Greenpeace UK has launched its first ever open call for UK-based artists and activists to make work to disrupt UK’s industrial food system.
The charity is offering three grants of £10,000 each, which will be awarded to proposals with the creative potential to confront the role of the UK’s industrial food system in the climate crisis. The project will prioritise the perspectives of artists and activists who self-identify as Black, Indigenous, people of colour and/or working class.
Throughout the project, called Bad Taste, Greenpeace UK aims to support and collaborate with three artists and/or activists inspired to create works that disrupt public, political or corporate narratives around the industrial food system.
Alongside the grant, recipients will have access to a suite of Greenpeace UK’s resources as well as a separate production budget and a box of ash from burnt Amazon rainforest. Greenpeace UK says the ash ‘embodies the damage and violence caused by the industrial meat and dairy industry in Brazil as climate-critical forests are burnt for the expansion of animal agriculture – displacing and destroying Indigenous Peoples’ lives.’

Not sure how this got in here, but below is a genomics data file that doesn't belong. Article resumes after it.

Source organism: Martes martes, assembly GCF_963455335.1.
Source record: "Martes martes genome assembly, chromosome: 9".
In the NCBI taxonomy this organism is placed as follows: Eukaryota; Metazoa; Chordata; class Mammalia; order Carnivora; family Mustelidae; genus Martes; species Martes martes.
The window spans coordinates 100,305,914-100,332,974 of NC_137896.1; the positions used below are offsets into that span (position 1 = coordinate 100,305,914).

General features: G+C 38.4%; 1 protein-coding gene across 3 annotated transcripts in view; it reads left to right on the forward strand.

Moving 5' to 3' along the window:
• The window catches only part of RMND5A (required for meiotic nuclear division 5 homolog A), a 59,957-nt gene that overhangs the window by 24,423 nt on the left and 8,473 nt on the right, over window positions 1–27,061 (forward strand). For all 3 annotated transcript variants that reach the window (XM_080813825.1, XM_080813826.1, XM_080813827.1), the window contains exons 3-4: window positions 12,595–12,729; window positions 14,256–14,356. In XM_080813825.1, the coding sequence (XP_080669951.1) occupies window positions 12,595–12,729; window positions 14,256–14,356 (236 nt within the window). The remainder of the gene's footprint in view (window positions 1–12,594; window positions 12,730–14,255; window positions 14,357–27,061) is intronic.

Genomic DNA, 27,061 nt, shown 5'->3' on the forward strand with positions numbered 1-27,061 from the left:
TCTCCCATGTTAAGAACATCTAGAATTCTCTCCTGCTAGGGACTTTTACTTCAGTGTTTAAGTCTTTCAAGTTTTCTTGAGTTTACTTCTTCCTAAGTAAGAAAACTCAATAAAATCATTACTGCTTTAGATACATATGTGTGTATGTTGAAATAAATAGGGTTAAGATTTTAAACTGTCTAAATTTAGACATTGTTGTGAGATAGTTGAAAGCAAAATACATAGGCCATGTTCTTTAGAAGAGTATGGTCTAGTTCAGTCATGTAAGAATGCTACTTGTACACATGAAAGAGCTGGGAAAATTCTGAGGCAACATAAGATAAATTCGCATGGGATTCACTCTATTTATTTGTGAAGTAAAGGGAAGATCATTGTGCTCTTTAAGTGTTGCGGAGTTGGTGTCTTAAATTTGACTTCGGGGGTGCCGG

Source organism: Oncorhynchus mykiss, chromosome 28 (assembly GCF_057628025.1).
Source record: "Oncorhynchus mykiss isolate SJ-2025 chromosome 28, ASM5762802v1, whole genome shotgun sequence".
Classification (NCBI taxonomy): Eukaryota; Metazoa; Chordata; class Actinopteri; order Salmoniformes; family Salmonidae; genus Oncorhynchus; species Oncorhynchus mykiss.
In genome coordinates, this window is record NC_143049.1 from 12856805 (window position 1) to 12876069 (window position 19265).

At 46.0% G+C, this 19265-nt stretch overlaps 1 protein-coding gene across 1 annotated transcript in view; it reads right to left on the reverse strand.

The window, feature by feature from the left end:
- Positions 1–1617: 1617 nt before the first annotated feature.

Hannah Davey, project co-lead for Bad Taste at Greenpeace UK, said:
“Artists and activists are great systems thinkers. By working together, we’re hoping to find a sweet spot for making impactful work which really pushes creative boundaries and supports art activism as a growing field.
“Exploring the role of industrial food in the climate crisis with creative people, whose lived experience may put them in the best position to identify points of intervention, will both strengthen and radicalise actions design. Letting go of control like this is a big deal for Greenpeace, we have literally no idea what will come out of the project and that is what is so exciting about it. We’ll be campaigning in ways we can’t yet imagine.”
The project has the support of London-based artist and writer Harun Morrison, who is involved in its development as an Associate Artist, while Cuban-born artist and activist Tania Bruguera is also supporting the project and will review proposals following a paid workshop for up to 10 shortlisted applicants.
Bad Taste is open for submissions until 15 January.
Greenpeace UK has worked with artists many times in the past. This has included collaborating with Fiona Banner on oceans work, and Wolfgang Buttress on its bees campaign, while John Akomfrah has integrated Greenpeace footage from its archive into his work. In recent years, Greenpeace UK’s action pieces, props, tutorials and archive materials have also been shown at the V&A’s Disobedient Objects, Somerset House and Turner Contemporary.